First off, the name will be completely made up, maybe using a random name generator, so this shouldn't be impersonation. What would happen if the person breaks the contract, or that everything went fine except that the company found out about the fake name afterwards?

  • 2
    Was there a meeting of the minds and consideration? Nov 12, 2022 at 4:54
  • @GeorgeWhite Those will determine whether there is a valid contract, but they won't determine whether the use of the pseudonym is illegal.
    – JBentley
    Nov 14, 2022 at 11:33
  • It was a question to better understand the overall picture. Nov 14, 2022 at 16:03
  • If you take property and violate the contract, chances are you are commiting fraud. If you had just violated the contract using your own name, it would have been a civil case only, but if you use a false name, it will constitute that you intended to never respect the contract to begin with, which amounts to fraud. Nov 15, 2022 at 8:55

3 Answers 3


Why does the name matter?

Today, I entered into a contract to buy petrol and, later, beer and a Caesar salad. In neither case did I exchange names with the other party.

If you entered into a contract under a false name with the intent to avoid your responsibilities then that would be fraud. But then, so would doing so under your real name.

  • Writers and journalists sign contracts under pen names a lot, especially if they live in oppressive regimes.
    – Trish
    Nov 12, 2022 at 10:33
  • While entering a contract without intention of engaging the responsibilities in your part is fraud, using a false name is an obvious evidence of so, while using your real name you could still use a pretext of engaging a bonna fide contract, which would make it harder to proof fraud. Nov 15, 2022 at 8:57

Is it illegal to sign a contract deliberately under a made-up name?

Generally speaking, no. The few (if any) exceptional contexts where this might be illegal depend on the nature of that contract or the statutory framework at issue.

Signing a contract is merely a party's attestation that he is committing to a set of terms and conditions knowingly and willfully. The drawback of allowing a counterparty to make up an arbitrary signature is a difficulty --and in some scenarios an impossibility-- to prove that the contract is binding to that counterparty. Failure to prove that would defeat claims of that counterparty's breach of contract.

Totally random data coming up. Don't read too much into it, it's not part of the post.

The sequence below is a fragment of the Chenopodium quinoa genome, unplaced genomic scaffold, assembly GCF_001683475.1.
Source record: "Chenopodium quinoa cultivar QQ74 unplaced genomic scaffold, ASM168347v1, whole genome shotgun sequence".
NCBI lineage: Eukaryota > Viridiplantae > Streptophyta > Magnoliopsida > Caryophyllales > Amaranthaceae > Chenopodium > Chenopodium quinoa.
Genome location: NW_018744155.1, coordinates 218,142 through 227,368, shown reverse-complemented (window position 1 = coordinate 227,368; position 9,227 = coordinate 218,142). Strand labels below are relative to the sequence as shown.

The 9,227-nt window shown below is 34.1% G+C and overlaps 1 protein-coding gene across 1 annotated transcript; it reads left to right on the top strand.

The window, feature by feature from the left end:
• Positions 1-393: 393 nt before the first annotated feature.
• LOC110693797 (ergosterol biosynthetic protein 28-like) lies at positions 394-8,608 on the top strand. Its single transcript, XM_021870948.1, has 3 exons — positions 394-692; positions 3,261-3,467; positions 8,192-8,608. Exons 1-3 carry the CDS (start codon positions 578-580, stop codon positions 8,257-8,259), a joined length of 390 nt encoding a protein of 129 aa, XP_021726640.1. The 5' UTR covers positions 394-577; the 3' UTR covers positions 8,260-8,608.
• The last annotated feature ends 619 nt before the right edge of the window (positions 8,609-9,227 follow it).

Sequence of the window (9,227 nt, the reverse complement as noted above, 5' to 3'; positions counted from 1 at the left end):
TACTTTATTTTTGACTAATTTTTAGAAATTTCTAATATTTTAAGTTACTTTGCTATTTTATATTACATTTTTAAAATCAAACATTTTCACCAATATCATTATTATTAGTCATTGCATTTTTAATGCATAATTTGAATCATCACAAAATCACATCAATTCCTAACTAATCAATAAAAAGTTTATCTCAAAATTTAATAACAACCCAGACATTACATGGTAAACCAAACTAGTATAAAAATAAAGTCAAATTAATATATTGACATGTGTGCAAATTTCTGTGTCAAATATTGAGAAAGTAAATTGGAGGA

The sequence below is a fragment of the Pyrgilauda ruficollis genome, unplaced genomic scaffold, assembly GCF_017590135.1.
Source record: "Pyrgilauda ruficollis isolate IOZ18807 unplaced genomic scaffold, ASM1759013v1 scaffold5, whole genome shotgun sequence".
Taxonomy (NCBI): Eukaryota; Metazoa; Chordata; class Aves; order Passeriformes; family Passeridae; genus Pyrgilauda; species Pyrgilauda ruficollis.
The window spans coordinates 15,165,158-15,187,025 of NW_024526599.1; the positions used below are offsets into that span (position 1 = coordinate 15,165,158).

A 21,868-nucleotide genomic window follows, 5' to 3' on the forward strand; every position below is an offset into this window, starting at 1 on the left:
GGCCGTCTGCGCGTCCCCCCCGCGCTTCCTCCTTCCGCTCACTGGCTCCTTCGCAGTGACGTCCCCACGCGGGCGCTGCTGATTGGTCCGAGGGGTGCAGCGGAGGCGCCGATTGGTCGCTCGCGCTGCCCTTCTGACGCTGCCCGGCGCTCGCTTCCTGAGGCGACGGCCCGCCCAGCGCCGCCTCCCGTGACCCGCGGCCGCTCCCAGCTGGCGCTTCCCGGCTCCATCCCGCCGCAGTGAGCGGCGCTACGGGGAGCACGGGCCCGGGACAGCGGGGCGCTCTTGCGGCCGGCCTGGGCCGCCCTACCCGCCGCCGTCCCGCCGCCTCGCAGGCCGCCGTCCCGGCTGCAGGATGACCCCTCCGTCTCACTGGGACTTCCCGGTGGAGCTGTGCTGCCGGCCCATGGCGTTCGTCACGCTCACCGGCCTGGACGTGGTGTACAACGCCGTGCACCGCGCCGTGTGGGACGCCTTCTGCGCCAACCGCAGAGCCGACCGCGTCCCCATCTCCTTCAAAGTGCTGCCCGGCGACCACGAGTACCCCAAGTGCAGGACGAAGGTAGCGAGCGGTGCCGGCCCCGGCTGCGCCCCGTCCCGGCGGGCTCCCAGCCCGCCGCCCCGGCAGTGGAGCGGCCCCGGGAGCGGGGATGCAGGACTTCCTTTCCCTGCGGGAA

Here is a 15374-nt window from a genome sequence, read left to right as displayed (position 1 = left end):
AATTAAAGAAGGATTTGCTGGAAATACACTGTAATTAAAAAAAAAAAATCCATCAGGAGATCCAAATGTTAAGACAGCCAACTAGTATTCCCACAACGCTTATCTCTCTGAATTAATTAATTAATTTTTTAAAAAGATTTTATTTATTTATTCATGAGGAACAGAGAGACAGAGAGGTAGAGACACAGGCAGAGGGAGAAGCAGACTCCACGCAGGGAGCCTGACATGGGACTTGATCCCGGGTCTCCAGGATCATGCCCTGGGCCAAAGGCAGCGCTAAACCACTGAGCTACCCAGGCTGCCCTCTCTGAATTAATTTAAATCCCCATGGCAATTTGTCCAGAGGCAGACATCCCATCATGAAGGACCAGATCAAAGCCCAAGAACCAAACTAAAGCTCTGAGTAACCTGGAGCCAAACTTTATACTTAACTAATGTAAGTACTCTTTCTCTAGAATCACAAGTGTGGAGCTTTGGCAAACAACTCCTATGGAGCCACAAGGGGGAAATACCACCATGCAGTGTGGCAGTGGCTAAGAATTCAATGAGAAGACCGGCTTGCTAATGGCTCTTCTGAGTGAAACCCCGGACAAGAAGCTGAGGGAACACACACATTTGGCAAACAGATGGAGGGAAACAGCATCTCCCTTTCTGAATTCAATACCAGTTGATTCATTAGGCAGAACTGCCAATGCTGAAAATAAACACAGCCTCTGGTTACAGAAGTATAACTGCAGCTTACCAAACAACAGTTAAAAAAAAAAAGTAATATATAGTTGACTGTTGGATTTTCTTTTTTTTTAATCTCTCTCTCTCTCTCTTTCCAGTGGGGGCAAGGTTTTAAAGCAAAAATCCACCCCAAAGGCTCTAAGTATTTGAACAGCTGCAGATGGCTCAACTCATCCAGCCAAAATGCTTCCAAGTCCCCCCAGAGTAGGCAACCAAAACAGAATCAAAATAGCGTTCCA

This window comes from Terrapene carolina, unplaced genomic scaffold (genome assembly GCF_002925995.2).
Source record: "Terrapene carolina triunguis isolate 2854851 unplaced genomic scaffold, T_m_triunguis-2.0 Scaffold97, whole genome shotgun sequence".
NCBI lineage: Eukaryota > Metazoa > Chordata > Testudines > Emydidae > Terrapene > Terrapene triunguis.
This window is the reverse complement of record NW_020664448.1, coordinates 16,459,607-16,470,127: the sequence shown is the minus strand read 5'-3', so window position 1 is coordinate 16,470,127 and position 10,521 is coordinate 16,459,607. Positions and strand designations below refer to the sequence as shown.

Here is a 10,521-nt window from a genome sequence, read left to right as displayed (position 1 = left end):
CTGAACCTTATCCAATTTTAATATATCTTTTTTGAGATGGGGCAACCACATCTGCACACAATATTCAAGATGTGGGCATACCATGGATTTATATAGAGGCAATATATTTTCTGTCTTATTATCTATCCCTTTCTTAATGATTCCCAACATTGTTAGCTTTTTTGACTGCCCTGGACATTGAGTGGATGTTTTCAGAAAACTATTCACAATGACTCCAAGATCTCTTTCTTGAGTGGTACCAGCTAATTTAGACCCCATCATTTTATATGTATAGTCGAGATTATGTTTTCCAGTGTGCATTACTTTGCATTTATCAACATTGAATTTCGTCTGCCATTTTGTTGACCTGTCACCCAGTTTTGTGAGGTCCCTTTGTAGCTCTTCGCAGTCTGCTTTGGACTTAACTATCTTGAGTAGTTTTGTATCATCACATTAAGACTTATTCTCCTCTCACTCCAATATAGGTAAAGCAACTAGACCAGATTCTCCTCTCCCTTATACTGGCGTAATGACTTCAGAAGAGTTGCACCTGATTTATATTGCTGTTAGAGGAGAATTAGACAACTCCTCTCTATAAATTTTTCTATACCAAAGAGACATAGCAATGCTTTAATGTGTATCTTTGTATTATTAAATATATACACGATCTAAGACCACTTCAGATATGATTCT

In the case of mutual performance of a contract, company's awareness of the party's fake name is inconsequential unless the company's obligations elsewhere require it to handle a reliable identifier of the party. Rescinding the contract would be disproportionate, especially where the party is open to fix the discrepancy, and a finding of illegality is even unlikelier.

  • But if I gave you a false name and that's why you can't sue me for breach of contract (because you don't know who I am), that would then be fraud on my side.
    – gnasher729
    Nov 14, 2022 at 12:21
  • @gnasher729 The plaintiff would pursue alternative claims, including breach of contract, fraud, quantum meruit, etc. if the defendant breached the contract. The plaintiff is only precluded from double recovery, meaning that he is entitled to relief pursuant to just one of the claims where he prevailed. Even under contract law, a defendant's use of a false name/signature would be unavailing if the plaintiff can prove that the defendant is the one who entered the contract. Nov 14, 2022 at 12:31

In general, no, unless doing so amounts to fraud. Note that in practice it often will amount to fraud. Whether it does or not will depend on your intention at the time that you used the pseudonym.

Fraud by false representation

Section 2 of the Fraud Act 2006 provides: